I live near Byron, IL and for the most part my garden has never looked better. Mother nature has provided an excellent growing season. I watered the garden this morning (the 7th) for the very first time all year! My sweet corn began tasseling on the 4th of July, the tomatoes are doing great and are right on schedule, and I harvested my first green beans yesterday (the 6th). I began harvesting romaine lettuce several weeks ago by cutting it rather than pulling it and a second crop from that cutting is well on it's way as well. This is my first attempt at growing broccoli and so far, so good as they have baseball size heads at this time and look great. My peas are a disaster, however, as the rabbits destroyed them early on. I have always used an electric fence to prevent the pesky raccoons from destroying the corn and in the past it has also worked to keep the smaller critters out of the garden. After I lost the peas and a couple pepper plants early on I quickly put up some fencing. So far, so good!

Comment from Connie Kellely on July 7, 2009
I am amaized at the growth my deck garden has taken on. My tomato plants are doing very well, as are my zuchinni and pepper plants. Because they are not in the ground persay, but are in containers on my deck, I have to water almost every day. I got 2 cuttings from my spinach plants and one from my lettuce. I also had a cutting from my basil plants and they are growing again. How many cuttings can you get from spinach? IS it true that for better tomatoes you strip off most of the leaves? I would like some response if possible.

Comment from Pete Whitney on July 7, 2009
If I had wanted to do aquaponics gardening, this would have been the year! Rain, rain and more rain plus seasonal lows. Yuck!
Have blossoms on the tomato plants, celery is going good, cucumbers are trailing and blossoming, and green peppers are blossoming. So far, all blossoms but no veggies.
It was so wet that my peony plant's blooms rotted before they could bloom thanks to the "lovely" New England summer.

Comment from Linda Edwards on July 7, 2009
For 2 years in a row I joined the community garden, having my own plot. Oh how disappointing. I decided to garden in my tiny back yard. Every one told me it would not work. That I needed raised beds, special soil conditions etc.... I grew up on a farm and figured I could do the job and learn on the way. I have Tomatoes,Broccoli,Potatoes,Parsley, Basil,Lettus,Peas,Green Peppers and Carrots planted in my back yard. They are all thriving and producing. I make my own compost and added it to my soil. This gave me Cherry tomatoes again from last year. I did not plant Chery tomatoes this year. But I have at least 6 extra plants so I can share with family and friends. I love my garden. It does not talk back and it give me lots of great gifts.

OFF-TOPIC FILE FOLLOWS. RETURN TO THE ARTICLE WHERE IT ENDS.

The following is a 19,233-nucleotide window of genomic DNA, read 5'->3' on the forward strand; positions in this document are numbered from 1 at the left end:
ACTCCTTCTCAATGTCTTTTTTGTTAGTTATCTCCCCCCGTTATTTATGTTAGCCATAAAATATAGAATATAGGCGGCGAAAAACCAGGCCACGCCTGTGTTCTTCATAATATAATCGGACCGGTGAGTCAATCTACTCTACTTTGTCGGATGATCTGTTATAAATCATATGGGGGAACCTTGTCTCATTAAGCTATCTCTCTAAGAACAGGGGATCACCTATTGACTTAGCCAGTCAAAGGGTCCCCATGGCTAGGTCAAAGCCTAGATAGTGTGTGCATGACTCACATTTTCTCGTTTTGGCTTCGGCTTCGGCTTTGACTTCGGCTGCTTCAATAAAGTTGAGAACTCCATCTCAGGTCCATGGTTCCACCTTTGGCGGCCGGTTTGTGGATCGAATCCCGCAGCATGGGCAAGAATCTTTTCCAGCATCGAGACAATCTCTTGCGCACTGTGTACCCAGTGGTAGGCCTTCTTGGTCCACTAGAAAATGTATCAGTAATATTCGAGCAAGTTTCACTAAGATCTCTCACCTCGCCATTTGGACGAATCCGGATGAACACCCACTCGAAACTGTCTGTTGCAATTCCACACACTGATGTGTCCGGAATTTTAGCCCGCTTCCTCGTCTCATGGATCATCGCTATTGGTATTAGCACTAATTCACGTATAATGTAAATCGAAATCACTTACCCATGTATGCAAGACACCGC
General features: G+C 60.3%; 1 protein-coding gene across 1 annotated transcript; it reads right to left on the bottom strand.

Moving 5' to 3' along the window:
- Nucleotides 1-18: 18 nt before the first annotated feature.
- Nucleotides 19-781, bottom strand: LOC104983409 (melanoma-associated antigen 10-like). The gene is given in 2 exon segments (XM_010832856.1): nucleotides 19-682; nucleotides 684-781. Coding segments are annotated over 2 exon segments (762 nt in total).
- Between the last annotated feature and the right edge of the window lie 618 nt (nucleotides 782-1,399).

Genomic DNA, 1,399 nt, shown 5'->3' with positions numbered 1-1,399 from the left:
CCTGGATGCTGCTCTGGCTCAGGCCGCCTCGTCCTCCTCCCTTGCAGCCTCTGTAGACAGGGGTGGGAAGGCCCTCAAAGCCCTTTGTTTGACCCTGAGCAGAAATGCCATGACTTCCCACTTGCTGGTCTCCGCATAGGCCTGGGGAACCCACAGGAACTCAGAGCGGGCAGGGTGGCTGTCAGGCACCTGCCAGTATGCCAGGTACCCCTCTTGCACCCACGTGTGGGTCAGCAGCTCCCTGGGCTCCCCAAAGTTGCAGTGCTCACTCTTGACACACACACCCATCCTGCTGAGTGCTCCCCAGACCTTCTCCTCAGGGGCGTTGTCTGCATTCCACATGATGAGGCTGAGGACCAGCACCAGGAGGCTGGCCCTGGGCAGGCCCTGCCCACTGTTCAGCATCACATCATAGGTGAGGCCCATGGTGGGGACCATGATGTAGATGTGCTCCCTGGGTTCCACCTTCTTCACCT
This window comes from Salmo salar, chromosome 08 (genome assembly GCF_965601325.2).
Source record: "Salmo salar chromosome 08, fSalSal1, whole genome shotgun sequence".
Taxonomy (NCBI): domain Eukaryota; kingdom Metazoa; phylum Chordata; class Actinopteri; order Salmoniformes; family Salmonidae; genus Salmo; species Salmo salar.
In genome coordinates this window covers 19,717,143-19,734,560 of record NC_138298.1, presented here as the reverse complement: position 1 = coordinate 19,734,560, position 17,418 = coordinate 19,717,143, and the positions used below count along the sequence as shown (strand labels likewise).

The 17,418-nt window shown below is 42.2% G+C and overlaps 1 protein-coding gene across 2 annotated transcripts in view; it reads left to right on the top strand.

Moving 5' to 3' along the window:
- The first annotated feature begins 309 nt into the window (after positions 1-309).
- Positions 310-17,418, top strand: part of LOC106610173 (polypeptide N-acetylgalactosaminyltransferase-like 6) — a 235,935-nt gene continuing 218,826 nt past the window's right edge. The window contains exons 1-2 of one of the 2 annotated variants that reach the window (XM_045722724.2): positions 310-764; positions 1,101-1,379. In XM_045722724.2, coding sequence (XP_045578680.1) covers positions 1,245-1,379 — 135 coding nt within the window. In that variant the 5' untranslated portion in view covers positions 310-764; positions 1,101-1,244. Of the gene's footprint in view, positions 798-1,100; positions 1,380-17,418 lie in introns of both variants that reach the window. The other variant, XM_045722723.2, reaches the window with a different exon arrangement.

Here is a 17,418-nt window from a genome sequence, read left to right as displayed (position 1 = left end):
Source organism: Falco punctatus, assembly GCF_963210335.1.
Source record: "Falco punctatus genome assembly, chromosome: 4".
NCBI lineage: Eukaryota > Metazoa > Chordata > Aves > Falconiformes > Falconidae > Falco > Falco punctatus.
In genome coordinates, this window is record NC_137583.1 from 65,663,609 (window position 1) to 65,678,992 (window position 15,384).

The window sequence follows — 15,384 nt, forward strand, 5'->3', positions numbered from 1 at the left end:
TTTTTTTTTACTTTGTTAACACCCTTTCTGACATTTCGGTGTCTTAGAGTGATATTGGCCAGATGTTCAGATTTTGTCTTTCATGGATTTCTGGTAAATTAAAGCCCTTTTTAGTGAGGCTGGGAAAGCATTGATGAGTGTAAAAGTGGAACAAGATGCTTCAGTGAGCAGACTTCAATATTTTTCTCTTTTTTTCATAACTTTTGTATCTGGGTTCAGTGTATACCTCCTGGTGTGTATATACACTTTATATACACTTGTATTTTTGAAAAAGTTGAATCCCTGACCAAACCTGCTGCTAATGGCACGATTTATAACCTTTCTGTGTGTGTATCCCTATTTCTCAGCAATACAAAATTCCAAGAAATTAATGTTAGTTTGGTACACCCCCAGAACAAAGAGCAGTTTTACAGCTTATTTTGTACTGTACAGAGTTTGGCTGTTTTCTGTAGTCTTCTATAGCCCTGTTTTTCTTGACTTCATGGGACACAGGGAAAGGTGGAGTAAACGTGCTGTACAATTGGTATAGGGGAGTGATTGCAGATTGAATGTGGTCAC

Comment from Shirley Nicks on July 7, 2009
This is my second year gardening using raised beds. Actually, I'm using a bunch of wine barrels from a local winery. Also, my husband made me a raised bed using some trees that fell this last winter for the sides. We put old screens in the bottom to keep gophers out. I decided to plant watermelons on the edges and tomatoes in the middle. (It's a fairly large box). The melons are cascading out of the box and so far I have 12 growing nicely.
The squash is absolutely yummy! I'm still waiting on beans, peas, and cucumbers. The tomatoes (I have about 8 variety) are all doing nicely...Oh get this...NO pests. Really! I gave each plant a marigold as a companion...all except the artichoke. The artichoke was the only plant that had pests on it. Using a good organic compost has helped in rationing water too. A commodity around here. Most of the veggies will come off the vines late this year, but with the long summers we have here on the west coast that should be ok. I just get to enjoy the task longer! My garden is where I visit with God. A place of peace, and he has blessed it.

Comment from Sonia Bendorf on July 9, 2009
Gardening in Albuquerque, NM, is an adventure: I never know what I am going to harvest. The tomato plants and cucumbers are tall, with lots of flowers but that is all- I can see a few tomatoes and but not even one cucumber. Every morning I kill squash bugs, hoping the zucchini plants will last to produce enough to share. Slugs attacked the baby egg plants. However, as always, I have great basil, sage, rosemary, oregano, chives, thyme, mint, fennel, parsley, and lavender. The pears are fine but a sudden frost, followed by an unusual heat spell, killed the beautiful apricot flowers. Since soil and plants are organic, I am still hoping to be nicely surprised by the end of this gardening season.

Comment from Ernestine Herman on July 15, 2009
Here in Mid Missouri, It has been rain rain rain A few good days . Weather is crazy. Spring started out with early blight on the tomatoes. I though I saved them, now more rain and blight is back. The tomato plants are near 5 ft tall. I bought only heirlooms this year. The cauliflower is overtaken with the cabbage butterfly's caterpillars. It looks like I have holes in the leaves all over the garden. Squash has been destroyed. Beens have blooms but few beens. This will be a bad year for the garden again.Plums were in bloom, but no fruit. What is there is inedible. Lettuces and cukes are gowning. We may have one cantaloupe. I wonder if I should even try to plant for a fall harvest.